Who Is The Average Walmart Online Shopper?

Business models come and go. That’s largely because consumer habits change dramatically based on any number of factors. Trends are never stagnant, largely because adaptation is the only constant in any business, physical or digital.

But some have staying power. EDLP (“Everyday Low Pricing”) is one of them. And if the name of that model seems familiar, you can thank Walmart. Walmart’s strength as a physical retailer isn’t based on its product range alone, but by its sheer visibility. There’s over 5,300 Walmart stores across the US—3,570 of which are Walmart Supercenters. Approximately 220 million customers visit Walmart each week, and EDLP remains a key driving factor in Walmart’s foot traffic.

But foot traffic isn’t the same as digital traffic. Walmart may be well established as a physical retailer, but has competitively fared well below the market share commanded by Amazon—despite a projected revenue growth of 26.4 percent by the end of this year.

But Walmart customers are fiercely loyal. According to the Q2 2021 Retail Loyalty Report from InMarket, Walmart scored 3.22 out of 3.5, making it the US retailer with the highest number of repeat visits. So what does the average Walmart online customer look like?

Not particularly different from their physical counterparts, it seems. A survey from JungleScout conducted earlier this year revealed that Walmart.com customers are increasingly price conscious, with 83 percent actively looking for ways to save when shopping compared to 75 percent of all US consumers. While that same survey found that 54 percent of Walmart customers reported financial setbacks in the past year, the retailer has always used price to position itself; a strategic advantage which consistently allows them to maintain customer loyalty even in spite of increasingly lower pricing from competitors.

But there’s been a recent change in Walmart’s demographics. A 2016 survey from Kantar Retail revealed that Walmart shoppers tend to skew towards women between the ages of 45-54 with an annual household income between $50,000 - $75,000. But today’s online Walmart shoppers can’t be so easily defined. They’re as likely to be male as they are female; and in 2020, neither age nor disposable income were dominant factors in the face of sheer necessity. As the pandemic forced even digital-hesitant shoppers to adopt new habits, competitive price advantage became critical. Millennials may have historically been the least likely to show retailer loyalty, but their younger Gen Z siblings have indicated price advantage to be their primary online shopping benefit. Interestingly enough, 84 percent of Walmart.com shoppers also begin their product searches on Amazon compared to 74 percent of US consumers, while 60 percent also shop on Amazon at least once a week.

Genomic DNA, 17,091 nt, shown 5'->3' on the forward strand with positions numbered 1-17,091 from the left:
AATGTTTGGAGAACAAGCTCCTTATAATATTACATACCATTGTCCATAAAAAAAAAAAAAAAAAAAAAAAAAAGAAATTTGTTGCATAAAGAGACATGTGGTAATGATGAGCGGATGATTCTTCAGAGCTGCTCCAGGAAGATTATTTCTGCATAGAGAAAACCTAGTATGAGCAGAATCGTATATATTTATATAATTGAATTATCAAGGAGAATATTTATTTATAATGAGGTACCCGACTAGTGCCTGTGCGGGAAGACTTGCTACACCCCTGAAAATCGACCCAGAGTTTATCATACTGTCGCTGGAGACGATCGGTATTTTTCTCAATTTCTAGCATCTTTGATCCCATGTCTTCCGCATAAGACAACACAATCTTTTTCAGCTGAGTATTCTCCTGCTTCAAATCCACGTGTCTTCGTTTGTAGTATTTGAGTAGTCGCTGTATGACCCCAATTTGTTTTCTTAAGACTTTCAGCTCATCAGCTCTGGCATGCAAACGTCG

It’s becoming clear that channel diversity is no longer a question of competition in the digital marketplace but an outright necessity. But it’s also just as applicable to the option between physical and digital shopping. A 2020 survey from Google found that 73 percent of consumers consider themselves “channel agnostics” when choosing between in-store and online shopping, and that’s a number Walmart has leveraged to their advantage by offering delivery methods including curbside pickup and BOPIS. But not every brand will benefit from developing an omnichannel strategy. And there’s both pros and cons to selling on Walmart Marketplace which need to be carefully weighed before considering channel exclusivity.

But just what does the average Walmart online customer look like in 2021? They might just look like your average customer—as diverse and unpredictable as your business.


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